Through a Jungian Lens

See new site URL – http://rglongpre.ca/jungianlens/

Before the Sun’s Rising

with 2 comments

At the hour of dawn, before the sun’s rising from beyond the horizon, I sat in the middle of a field communing with Nature.  At that hour filled with purity and beauty I lay on the grass, what time men were yet wrapped in slumber, disturbed now by dreams, now by awakening.  I lay there seeking to know from all that I looked upon the truth of Beauty and the beauty of Truth.”  (Gibran, “Lament of the Field,” A Tear And A Smile, p.66)

Before putting Gibran’s book aside, I decided to read a bit more.

And when my reflecting had set me apart from the flesh, and my imaginings lifted the covering of matter from off my inner self, I felt my spirit growing, drawing me near to Nature and revealing to me her hidden things and teaching me the language of her wonders.”  (ibid)

As you may well guess, I took a significant pause after writing these words of Gibran’s before daring to add my thoughts to this post.  All that comes up for me is to finally be still with the moment and let the image and the words do their work of talking to my soul, and like Gibran, “set myself apart” in order to allow the spirit to grow.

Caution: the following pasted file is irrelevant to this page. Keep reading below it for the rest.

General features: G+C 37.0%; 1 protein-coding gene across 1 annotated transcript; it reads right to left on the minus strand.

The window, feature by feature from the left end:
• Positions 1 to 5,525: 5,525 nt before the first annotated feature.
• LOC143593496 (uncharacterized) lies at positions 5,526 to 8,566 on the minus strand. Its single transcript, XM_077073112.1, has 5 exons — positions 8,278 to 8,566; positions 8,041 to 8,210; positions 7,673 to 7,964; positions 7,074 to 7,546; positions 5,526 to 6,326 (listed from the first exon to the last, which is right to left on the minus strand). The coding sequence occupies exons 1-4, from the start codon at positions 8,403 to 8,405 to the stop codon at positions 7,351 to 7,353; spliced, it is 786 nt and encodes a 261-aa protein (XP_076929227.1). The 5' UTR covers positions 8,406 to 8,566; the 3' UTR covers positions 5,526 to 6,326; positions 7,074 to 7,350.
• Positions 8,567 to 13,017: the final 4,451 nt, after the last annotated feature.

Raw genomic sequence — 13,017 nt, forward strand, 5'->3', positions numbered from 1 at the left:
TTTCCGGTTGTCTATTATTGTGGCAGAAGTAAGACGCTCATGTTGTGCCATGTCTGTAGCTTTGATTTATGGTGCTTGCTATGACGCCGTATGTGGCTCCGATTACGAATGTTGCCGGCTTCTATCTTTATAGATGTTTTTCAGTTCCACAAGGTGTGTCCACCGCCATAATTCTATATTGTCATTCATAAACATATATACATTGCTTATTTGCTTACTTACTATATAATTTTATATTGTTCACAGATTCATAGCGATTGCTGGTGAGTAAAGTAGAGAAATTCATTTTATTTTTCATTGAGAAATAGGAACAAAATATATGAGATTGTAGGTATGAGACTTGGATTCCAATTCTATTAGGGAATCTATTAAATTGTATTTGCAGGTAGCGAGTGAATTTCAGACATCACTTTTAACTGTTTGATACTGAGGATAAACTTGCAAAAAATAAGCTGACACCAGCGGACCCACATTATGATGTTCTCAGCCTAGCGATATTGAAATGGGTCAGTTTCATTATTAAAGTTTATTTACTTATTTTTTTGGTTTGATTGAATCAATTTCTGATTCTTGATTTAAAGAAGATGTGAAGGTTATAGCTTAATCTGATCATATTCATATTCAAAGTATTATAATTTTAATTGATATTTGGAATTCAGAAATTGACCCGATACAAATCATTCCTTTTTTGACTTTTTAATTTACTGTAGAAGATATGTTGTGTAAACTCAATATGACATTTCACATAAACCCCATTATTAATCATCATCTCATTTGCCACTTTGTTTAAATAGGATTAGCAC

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2 Responses

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  1. “… I felt my spirit growing, drawing me near to Nature and revealing to me her hidden things and teaching me the language of her wonders.”

    What a magnificent quote. Thank you for sharing it.

    It echoes an Epicurus quote I blogged about recently and also love:

    “If you live according to nature, you will never be poor; if you live according to opinion, you will never be rich”

    Not as poetic as the Gibran quote, but both speak of the need to “set oneself apart” in order to truly understand one’s self/meaning.

    beyondanomie

    July 29, 2010 at 6:58 am

    • Hi 🙂 I just visited your site and like what I saw there. I hope that you continue what is a great start at an ongoing blog site. I totally agree with doing something you have a passion for rather than “retiring” to do nothing.

      Robert G. Longpré

      July 29, 2010 at 8:46 am


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